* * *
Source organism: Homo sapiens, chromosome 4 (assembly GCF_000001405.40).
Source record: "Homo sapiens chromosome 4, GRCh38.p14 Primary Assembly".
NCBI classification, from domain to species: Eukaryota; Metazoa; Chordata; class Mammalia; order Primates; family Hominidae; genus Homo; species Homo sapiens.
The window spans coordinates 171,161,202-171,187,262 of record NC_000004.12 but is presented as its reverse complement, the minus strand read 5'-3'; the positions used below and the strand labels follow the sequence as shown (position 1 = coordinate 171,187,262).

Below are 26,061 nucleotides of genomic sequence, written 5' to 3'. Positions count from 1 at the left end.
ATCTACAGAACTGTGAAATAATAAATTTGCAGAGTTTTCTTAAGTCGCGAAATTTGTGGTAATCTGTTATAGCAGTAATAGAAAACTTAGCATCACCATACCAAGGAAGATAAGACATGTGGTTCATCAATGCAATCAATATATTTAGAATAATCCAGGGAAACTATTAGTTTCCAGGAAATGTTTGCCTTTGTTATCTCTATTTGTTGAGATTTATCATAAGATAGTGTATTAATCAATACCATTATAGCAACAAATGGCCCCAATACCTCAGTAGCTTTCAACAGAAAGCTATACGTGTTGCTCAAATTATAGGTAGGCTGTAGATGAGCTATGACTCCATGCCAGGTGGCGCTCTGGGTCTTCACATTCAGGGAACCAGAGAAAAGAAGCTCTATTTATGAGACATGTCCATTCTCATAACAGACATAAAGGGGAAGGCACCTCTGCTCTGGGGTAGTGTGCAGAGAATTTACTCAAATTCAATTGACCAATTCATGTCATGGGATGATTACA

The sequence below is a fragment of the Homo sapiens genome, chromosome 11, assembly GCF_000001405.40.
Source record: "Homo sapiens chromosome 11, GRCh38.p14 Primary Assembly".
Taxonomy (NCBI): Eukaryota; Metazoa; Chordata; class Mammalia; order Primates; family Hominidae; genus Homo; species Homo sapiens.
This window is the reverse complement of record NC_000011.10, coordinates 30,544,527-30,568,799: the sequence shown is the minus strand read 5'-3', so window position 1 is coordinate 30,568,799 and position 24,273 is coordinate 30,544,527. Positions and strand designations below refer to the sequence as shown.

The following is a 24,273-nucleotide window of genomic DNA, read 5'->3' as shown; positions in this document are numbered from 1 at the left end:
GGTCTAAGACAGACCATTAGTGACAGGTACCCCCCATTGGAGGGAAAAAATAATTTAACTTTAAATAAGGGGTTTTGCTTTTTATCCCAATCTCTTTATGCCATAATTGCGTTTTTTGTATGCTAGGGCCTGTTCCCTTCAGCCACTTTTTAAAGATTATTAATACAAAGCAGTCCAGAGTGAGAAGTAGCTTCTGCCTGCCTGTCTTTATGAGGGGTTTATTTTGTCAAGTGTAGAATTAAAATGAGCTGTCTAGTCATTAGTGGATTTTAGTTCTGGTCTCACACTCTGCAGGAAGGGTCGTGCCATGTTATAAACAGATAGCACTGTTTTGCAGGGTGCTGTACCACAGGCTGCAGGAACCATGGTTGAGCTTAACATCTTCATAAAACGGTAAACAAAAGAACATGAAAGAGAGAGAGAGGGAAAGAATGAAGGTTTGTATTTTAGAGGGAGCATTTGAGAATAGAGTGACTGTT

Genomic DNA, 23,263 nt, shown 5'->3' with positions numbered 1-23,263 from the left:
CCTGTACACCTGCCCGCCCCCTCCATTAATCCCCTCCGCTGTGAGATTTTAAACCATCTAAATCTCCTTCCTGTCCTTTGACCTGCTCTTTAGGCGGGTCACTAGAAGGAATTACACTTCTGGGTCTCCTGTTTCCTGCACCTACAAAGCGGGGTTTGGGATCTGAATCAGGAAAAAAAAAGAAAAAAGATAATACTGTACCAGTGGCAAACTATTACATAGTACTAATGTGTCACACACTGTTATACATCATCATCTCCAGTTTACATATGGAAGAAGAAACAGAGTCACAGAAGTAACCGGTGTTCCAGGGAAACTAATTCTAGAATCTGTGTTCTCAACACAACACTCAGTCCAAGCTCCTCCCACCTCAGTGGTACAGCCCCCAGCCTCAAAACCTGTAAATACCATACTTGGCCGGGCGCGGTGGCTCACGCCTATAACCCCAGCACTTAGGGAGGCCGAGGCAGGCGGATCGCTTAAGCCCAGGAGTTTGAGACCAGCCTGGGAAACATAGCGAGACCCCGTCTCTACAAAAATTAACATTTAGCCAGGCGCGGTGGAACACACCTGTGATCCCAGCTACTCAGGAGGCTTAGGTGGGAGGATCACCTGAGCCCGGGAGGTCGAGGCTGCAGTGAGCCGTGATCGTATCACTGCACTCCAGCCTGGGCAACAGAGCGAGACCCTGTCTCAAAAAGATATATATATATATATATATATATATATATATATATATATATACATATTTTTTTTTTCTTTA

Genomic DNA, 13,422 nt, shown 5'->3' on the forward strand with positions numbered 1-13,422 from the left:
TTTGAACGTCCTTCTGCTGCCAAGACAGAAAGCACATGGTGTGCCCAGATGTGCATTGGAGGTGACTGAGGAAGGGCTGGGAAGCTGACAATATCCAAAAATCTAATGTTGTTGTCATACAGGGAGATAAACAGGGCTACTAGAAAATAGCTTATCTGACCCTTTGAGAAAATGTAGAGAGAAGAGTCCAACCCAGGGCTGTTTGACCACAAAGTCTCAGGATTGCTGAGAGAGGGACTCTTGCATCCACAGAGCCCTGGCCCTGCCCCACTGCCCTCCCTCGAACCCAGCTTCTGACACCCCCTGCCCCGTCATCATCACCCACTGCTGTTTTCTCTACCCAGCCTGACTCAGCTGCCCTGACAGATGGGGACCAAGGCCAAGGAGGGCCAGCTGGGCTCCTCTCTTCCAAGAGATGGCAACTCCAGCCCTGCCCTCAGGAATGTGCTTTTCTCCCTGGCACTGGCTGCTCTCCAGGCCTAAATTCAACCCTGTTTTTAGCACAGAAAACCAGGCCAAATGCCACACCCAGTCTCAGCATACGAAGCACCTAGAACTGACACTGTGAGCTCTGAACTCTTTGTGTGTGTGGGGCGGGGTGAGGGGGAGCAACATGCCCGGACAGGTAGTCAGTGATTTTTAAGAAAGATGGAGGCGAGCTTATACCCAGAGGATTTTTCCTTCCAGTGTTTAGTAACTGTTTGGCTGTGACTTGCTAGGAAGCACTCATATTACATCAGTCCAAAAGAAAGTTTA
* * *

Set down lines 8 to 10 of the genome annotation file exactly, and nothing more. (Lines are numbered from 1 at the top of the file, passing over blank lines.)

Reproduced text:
Source record: "Homo sapiens chromosome 11, GRCh38.p14 Primary Assembly".
Taxonomy (NCBI): Eukaryota; Metazoa; Chordata; class Mammalia; order Primates; family Hominidae; genus Homo; species Homo sapiens.
This window is the reverse complement of record NC_000011.10, coordinates 30,544,527-30,568,799: the sequence shown is the minus strand read 5'-3', so window position 1 is coordinate 30,568,799 and position 24,273 is coordinate 30,544,527. Positions and strand designations below refer to the sequence as shown.